Home > Manga Reviews, Reviews > Tokyo Tarareba Girls, Vols. 1 + 2

Tokyo Tarareba Girls, Vols. 1 + 2

Cover to Tokyo Tarareba Girls, Vol. 1Tokyo Tarareba Girls, Vols. 1 + 2
by Akiko Higashimura, translated by Steven LeCroy.
Kodansha Comics
Rating: Older Teen (16 +)

From Akiko Higashimura, creator of the absolutely amazing Princess Jellyfish, comes a series about the pressures faced by Japanese women in their 30s as they attempt the navigate the tangled web of their own personal desires and those society places upon them. Rinko, Koyuki, and Kaori all seek happiness, but are living in a world where youth is at a premium, and as they move deeper into their 30s, they find themselves wondering if the romantic life has passed them by as they chose to focus on their careers. Is it truly to late to find love and passion? Are they destined to live with the lingering questions of “what if…?” as the titular tarareba suggests? What if they had lowered their standards? What if they said yes? What if they accepted domesticity over careers? Or, can they prove the world wrong and find both the internal happiness to silence their doubts, and the external happiness they seem to seek? These are just a few of the questions explored in Tokyo Tarareba Girls, Vols. 1 + 2, with the wit and emotional honesty that made Princess Jellyfish so beloved.

The first two volumes of Tokyo Tarareba Girls are deeply difficult and raw looks at the internal life of a woman struggling to find her path to happiness and fulfillment. Akiko Higashimura does an amazing job at conveying the conflict, self-delusion, and pain that such a struggle entails via Rinko’s interactions with her friends, co-workers, and her own internal monologue. The level of self-doubt and fear Rinko feels at the prospect of forever being alone would deeply uncomfortable to read on its own, but added to it is the tension between her desire to be socially acceptable yet also follow be her own person. It’s an emotional mix with leads to some deeply, emotional, and unsettling moments of introspection. These moments are often balanced by the traditional humorous tricks of the trade, including exaggerated reactions, silly misunderstandings, and anthropomorphism, all of which help lighten what might be an otherwise overwhelmingly despair filled read.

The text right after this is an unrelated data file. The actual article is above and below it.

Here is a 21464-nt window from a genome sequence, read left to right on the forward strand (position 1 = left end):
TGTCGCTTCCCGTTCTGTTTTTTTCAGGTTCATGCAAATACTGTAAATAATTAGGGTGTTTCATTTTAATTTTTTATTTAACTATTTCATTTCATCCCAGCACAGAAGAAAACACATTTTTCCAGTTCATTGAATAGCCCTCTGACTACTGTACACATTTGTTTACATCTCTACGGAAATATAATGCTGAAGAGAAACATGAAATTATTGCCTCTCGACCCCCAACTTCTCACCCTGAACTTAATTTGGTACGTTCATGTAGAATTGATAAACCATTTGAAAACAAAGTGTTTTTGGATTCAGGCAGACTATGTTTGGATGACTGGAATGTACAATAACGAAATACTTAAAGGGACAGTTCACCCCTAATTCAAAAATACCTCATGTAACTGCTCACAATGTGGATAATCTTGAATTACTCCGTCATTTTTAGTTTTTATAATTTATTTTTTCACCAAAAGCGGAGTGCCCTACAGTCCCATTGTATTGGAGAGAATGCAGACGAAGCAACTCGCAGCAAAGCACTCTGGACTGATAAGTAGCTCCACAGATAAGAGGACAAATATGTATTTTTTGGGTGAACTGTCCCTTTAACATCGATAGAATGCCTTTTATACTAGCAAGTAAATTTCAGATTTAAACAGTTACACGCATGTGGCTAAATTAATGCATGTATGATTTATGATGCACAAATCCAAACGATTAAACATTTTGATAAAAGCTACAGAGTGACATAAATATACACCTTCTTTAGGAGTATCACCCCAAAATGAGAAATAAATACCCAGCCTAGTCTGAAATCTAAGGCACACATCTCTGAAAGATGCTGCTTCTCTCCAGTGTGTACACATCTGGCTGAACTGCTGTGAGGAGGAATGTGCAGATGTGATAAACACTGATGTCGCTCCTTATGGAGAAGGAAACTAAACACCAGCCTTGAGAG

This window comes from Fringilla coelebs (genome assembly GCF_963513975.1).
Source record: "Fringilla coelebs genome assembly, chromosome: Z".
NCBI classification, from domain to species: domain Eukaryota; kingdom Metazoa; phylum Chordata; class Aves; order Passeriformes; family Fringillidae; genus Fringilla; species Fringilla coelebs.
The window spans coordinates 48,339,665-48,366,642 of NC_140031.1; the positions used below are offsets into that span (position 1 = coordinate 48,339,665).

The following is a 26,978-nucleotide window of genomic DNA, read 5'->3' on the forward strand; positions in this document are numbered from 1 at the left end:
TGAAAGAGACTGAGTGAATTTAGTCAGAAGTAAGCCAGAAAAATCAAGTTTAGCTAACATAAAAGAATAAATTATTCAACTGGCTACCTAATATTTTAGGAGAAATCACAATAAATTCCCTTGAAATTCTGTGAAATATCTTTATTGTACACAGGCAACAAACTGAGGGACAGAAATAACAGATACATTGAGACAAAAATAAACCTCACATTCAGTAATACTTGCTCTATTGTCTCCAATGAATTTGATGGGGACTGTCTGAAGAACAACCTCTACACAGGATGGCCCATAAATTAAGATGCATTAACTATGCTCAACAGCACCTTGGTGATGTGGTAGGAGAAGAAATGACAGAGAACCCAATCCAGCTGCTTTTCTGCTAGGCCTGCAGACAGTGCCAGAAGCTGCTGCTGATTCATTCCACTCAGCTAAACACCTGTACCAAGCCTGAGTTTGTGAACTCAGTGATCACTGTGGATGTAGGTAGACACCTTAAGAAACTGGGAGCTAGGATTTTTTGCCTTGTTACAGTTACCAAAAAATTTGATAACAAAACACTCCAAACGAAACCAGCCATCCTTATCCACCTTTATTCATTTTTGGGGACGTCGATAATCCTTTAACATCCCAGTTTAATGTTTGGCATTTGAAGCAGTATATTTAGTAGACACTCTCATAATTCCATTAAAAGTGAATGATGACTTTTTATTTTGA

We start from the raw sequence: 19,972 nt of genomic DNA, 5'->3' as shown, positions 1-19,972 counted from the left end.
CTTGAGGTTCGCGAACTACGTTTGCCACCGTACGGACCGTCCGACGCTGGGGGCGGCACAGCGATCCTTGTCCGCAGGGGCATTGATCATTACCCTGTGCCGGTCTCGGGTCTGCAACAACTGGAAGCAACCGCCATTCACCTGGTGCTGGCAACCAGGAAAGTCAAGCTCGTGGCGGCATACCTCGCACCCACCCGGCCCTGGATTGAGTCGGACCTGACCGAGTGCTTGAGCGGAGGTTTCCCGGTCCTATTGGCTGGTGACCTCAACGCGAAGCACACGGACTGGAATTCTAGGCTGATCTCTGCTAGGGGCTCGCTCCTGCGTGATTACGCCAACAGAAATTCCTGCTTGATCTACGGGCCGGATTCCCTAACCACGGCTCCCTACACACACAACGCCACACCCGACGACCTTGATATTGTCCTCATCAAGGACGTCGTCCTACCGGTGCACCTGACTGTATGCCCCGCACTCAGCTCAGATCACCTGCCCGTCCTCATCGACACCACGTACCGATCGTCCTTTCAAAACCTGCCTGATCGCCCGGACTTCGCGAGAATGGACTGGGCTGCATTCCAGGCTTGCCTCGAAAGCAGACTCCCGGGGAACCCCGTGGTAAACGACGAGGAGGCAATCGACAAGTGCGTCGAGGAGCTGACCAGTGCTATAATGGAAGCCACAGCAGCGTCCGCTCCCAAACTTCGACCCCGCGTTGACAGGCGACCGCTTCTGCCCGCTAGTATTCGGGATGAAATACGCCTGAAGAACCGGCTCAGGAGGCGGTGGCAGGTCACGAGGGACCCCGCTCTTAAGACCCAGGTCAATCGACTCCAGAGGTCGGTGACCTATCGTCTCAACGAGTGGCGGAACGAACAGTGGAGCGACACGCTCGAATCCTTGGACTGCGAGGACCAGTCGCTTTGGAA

A large part of what makes the otherwise bleak and emotionally unsettling tale tolerable is Akiko Higashimura’s uses of visuals to depict Rinko’s emotional state. In addition to internal dialogues being carried out with the help of anthropomorphized food items, on several occasions we see Rinko’s internal reactions depicted as catastrophic accidents, complete with property destruction, lightning bolts, and more. It’s cute and effective at conveying how damaging or upsetting these moments are, and is also a nice change from how intense emotional scenes are often depicted in manga via toning, lack of panel borders and a sense of timelessness. Instead, these beats are given a physicality and materiality through the crumbling of the world around Rinko. Such sequences are also a nice visual break from a surprisingly dense series. For much of these first two volumes, pages are just absolutely covered with dialogue. At times the dialogue can be so dense, it can seem like there’s less artwork on a page than there are word bubbles and captions. As a result, Tokyo Tarareba Girls feels like a shocking slow read and, given the frustrating and unlikable characters, this in turn can cause it to feel like an unenjoyable slog at times.

Page from Tokyo Tarareba Girls, Vol. 1

An example of Akiko Higashimura’s use of exaggerated visuals to convey emotional states.

Unfortunately, humor and clever artist imaginings can only get you so far, and Tokyo Tarareba Girls, Vols. 1 + 2 seem to suffer from some unlikable cast members. Everyone makes mistakes, but Rinko, Koyuki, and Kaori mistakes are often so large and glaring that it hurts their likability and relatability. In addition to this, the male lead comes off as so unlikable that you’re more likely to want to see get hit by a car—and run over a second time as the car backs up over his prone body, then run over yet again as it speeds away—rather than find out what motivates him or root for a possible relationship to blossom with Rinko. It’s a daring decision on Akiko Higashimura’s part, and one which really works against the enjoyability of these opening volumes.

In the end, Tokyo Tarareba Girls, Vols. 1 + 2 are something of a mixed bag. There’s a powerful emotional core to the story being told, but the nature of it and the characters make it a difficult, uncomfortable, and sometimes deeply frustrating read. Watching these women struggle to unpack what their own personal desires are versus what has been engrained into them via society can be incredibly unpleasant at times. However, it’s not difficult to imagine muscling through the painful introspection will ultimately result in an enjoyable and pleasurable conclusion and moments of personal growth and self-realization among the characters. One just hopes they get their a bit sooner rather than later.

Tokyo Tarareba Girls, Vols. 1 + 2 are available now from Kodansha Comics. Review copies provided by the publisher.

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